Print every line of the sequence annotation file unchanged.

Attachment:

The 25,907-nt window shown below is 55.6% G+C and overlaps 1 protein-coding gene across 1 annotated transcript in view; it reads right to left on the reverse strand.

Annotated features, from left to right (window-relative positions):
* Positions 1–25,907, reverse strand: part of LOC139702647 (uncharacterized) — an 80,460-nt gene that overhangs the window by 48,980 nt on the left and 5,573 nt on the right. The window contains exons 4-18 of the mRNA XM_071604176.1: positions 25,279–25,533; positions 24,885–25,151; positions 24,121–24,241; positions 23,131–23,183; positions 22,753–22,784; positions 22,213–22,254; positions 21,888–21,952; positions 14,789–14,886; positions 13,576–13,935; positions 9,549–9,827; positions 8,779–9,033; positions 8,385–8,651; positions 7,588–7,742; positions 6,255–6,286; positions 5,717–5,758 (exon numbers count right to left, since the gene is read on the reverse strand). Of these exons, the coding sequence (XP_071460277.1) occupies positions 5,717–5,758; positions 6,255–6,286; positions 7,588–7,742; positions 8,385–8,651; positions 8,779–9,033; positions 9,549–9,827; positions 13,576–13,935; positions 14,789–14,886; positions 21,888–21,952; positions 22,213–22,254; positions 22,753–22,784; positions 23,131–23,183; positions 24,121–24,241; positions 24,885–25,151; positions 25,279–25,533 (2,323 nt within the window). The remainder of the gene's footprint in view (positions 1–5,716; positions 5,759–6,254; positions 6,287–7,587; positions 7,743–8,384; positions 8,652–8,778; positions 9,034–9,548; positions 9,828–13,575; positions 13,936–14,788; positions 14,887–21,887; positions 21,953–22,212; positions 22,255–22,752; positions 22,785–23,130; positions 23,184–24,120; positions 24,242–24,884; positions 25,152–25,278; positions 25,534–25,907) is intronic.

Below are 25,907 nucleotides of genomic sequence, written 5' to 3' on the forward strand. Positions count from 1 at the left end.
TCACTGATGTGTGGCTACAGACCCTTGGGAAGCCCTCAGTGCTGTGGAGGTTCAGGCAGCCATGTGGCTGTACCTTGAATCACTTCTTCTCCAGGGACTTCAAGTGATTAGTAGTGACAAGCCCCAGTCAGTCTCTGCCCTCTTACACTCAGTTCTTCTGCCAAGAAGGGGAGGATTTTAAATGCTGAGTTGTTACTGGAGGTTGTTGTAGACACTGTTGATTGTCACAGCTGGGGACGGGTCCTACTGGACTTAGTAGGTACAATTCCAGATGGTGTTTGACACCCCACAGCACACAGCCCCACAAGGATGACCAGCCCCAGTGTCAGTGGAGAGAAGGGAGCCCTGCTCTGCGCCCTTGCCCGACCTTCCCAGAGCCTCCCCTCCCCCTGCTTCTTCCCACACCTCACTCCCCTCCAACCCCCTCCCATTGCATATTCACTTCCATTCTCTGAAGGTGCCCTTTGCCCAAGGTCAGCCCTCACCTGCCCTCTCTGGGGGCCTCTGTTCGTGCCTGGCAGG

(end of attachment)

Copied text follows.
The 25,907-nt window shown below is 55.6% G+C and overlaps 1 protein-coding gene across 1 annotated transcript in view; it reads right to left on the reverse strand.

Annotated features, from left to right (window-relative positions):
* Positions 1–25,907, reverse strand: part of LOC139702647 (uncharacterized) — an 80,460-nt gene that overhangs the window by 48,980 nt on the left and 5,573 nt on the right. The window contains exons 4-18 of the mRNA XM_071604176.1: positions 25,279–25,533; positions 24,885–25,151; positions 24,121–24,241; positions 23,131–23,183; positions 22,753–22,784; positions 22,213–22,254; positions 21,888–21,952; positions 14,789–14,886; positions 13,576–13,935; positions 9,549–9,827; positions 8,779–9,033; positions 8,385–8,651; positions 7,588–7,742; positions 6,255–6,286; positions 5,717–5,758 (exon numbers count right to left, since the gene is read on the reverse strand). Of these exons, the coding sequence (XP_071460277.1) occupies positions 5,717–5,758; positions 6,255–6,286; positions 7,588–7,742; positions 8,385–8,651; positions 8,779–9,033; positions 9,549–9,827; positions 13,576–13,935; positions 14,789–14,886; positions 21,888–21,952; positions 22,213–22,254; positions 22,753–22,784; positions 23,131–23,183; positions 24,121–24,241; positions 24,885–25,151; positions 25,279–25,533 (2,323 nt within the window). The remainder of the gene's footprint in view (positions 1–5,716; positions 5,759–6,254; positions 6,287–7,587; positions 7,743–8,384; positions 8,652–8,778; positions 9,034–9,548; positions 9,828–13,575; positions 13,936–14,788; positions 14,887–21,887; positions 21,953–22,212; positions 22,255–22,752; positions 22,785–23,130; positions 23,184–24,120; positions 24,242–24,884; positions 25,152–25,278; positions 25,534–25,907) is intronic.

Below are 25,907 nucleotides of genomic sequence, written 5' to 3' on the forward strand. Positions count from 1 at the left end.
TCACTGATGTGTGGCTACAGACCCTTGGGAAGCCCTCAGTGCTGTGGAGGTTCAGGCAGCCATGTGGCTGTACCTTGAATCACTTCTTCTCCAGGGACTTCAAGTGATTAGTAGTGACAAGCCCCAGTCAGTCTCTGCCCTCTTACACTCAGTTCTTCTGCCAAGAAGGGGAGGATTTTAAATGCTGAGTTGTTACTGGAGGTTGTTGTAGACACTGTTGATTGTCACAGCTGGGGACGGGTCCTACTGGACTTAGTAGGTACAATTCCAGATGGTGTTTGACACCCCACAGCACACAGCCCCACAAGGATGACCAGCCCCAGTGTCAGTGGAGAGAAGGGAGCCCTGCTCTGCGCCCTTGCCCGACCTTCCCAGAGCCTCCCCTCCCCCTGCTTCTTCCCACACCTCACTCCCCTCCAACCCCCTCCCATTGCATATTCACTTCCATTCTCTGAAGGTGCCCTTTGCCCAAGGTCAGCCCTCACCTGCCCTCTCTGGGGGCCTCTGTTCGTGCCTGGCAGG